The authors do not show that delays are inconsequential. Children treated after 18 hours took an average of 4.4 days longer to walk than patients treated within this period (52.4 vs. 48.1 days). Yet rather than calling for further study of this substantive difference, the authors dismiss it as not statistically significant despite limited patient numbers.

The authors' recommendation for dropping time to surgery for pediatric femur fractures as a quality metric does not follow from the data presented.  The increased hospitalization time due to lack of operating room availability or other institutional inefficiencies adds little value to patient care. For 50% of children (87/184) at their facility not to receive treatment for a femoral shaft fracture within 18 hours is a high number that arguably should be reflected in national rankings.  These delays are consequential in cost and care, even if not in complications, and therefore are legitimate metrics to consider in evaluating quality.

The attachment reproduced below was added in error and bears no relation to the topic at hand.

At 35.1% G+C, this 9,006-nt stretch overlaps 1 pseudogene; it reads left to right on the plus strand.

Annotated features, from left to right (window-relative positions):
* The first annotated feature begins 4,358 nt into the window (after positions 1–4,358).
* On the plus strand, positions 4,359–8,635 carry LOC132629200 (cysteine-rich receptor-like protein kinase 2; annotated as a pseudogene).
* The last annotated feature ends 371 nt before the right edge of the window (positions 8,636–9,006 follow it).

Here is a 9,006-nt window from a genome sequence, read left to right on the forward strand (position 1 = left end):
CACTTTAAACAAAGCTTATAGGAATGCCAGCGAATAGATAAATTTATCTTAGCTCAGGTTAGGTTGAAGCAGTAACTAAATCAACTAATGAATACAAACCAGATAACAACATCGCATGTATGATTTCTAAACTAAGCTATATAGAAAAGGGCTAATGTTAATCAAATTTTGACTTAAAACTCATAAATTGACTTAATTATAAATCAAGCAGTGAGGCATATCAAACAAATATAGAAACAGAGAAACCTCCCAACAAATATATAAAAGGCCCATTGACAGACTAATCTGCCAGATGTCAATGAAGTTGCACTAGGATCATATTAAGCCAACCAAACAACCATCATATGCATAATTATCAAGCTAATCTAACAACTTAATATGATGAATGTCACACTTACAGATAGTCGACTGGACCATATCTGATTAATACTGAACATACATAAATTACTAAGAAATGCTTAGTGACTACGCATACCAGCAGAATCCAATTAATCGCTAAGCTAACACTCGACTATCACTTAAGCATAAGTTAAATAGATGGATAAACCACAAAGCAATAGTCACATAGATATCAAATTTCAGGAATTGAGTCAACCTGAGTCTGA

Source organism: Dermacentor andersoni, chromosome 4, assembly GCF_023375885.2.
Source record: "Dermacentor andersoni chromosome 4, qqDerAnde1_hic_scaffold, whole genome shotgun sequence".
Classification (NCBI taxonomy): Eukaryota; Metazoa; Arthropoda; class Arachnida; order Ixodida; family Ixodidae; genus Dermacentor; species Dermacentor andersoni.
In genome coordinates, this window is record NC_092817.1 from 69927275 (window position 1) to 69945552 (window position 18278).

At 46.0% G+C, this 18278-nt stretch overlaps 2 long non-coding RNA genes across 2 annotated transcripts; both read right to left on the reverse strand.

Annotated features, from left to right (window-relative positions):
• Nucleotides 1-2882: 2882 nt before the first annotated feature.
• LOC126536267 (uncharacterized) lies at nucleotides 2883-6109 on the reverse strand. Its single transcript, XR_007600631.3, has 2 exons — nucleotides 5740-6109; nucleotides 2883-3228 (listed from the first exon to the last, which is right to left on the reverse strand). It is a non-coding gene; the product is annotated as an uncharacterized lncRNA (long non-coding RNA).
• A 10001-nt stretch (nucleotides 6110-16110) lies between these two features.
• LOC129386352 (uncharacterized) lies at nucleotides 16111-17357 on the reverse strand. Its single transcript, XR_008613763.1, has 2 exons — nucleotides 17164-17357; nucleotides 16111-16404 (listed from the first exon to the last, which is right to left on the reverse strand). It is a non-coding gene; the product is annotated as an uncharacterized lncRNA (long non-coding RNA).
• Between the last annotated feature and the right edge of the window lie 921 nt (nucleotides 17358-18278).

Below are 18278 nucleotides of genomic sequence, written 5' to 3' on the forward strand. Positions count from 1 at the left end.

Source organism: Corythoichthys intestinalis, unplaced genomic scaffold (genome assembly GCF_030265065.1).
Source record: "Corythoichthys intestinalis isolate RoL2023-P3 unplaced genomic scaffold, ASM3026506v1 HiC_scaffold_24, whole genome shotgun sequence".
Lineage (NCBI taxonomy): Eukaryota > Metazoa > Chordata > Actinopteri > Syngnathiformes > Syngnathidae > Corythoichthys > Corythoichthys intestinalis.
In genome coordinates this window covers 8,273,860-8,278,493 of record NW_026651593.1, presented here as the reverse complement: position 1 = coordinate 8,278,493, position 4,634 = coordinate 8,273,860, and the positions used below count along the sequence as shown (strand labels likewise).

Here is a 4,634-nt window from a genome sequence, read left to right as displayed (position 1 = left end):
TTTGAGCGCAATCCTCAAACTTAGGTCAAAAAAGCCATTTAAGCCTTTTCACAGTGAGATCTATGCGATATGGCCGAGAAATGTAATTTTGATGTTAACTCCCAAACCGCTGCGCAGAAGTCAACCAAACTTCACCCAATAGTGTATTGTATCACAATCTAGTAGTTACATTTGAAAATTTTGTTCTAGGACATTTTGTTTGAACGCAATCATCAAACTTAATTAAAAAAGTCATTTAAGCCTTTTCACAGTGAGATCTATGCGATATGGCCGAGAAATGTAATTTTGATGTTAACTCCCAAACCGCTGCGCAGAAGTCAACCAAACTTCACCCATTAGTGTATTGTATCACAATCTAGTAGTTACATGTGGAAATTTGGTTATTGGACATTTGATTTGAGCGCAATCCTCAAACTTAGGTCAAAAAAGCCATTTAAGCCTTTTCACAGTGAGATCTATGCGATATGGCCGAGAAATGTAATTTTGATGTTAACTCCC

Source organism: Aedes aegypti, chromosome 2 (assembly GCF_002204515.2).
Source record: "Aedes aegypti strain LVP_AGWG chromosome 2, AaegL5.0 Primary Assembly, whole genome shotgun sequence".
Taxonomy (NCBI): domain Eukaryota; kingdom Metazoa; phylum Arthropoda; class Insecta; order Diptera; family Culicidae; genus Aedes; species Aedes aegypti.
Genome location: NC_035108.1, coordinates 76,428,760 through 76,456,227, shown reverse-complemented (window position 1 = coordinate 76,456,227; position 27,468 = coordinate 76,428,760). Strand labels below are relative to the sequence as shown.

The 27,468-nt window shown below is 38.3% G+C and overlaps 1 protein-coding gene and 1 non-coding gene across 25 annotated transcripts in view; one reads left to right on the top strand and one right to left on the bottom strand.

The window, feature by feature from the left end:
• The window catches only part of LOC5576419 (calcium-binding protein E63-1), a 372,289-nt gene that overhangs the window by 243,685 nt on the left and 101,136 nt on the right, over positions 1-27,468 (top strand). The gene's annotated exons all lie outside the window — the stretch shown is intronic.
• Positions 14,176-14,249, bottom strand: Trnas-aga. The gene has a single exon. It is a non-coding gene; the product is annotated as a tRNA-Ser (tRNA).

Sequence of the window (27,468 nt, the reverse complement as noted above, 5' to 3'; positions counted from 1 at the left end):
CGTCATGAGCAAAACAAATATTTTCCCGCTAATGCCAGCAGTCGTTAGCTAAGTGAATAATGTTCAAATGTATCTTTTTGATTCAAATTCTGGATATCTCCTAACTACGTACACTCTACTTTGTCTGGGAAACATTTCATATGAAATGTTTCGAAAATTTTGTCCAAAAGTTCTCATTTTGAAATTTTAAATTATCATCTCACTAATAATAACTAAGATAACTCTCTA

Timing of surgery is an individual decision made by the provider based on patient condition, urgency, and resource availability.  Some urgent surgeries are typically done the following day rather than at night, whereas some less urgent conditions (such as uncomplicated wrist and forearm shaft fractures) can often be treated with good results several days later.  Some research has reported better results for daytime surgeries for certain conditions in children, such as uncomplicated supracondylar humerus fractures.  Urgent or emergent factors are assessed individually for each patient by the on-call orthopedic surgeon.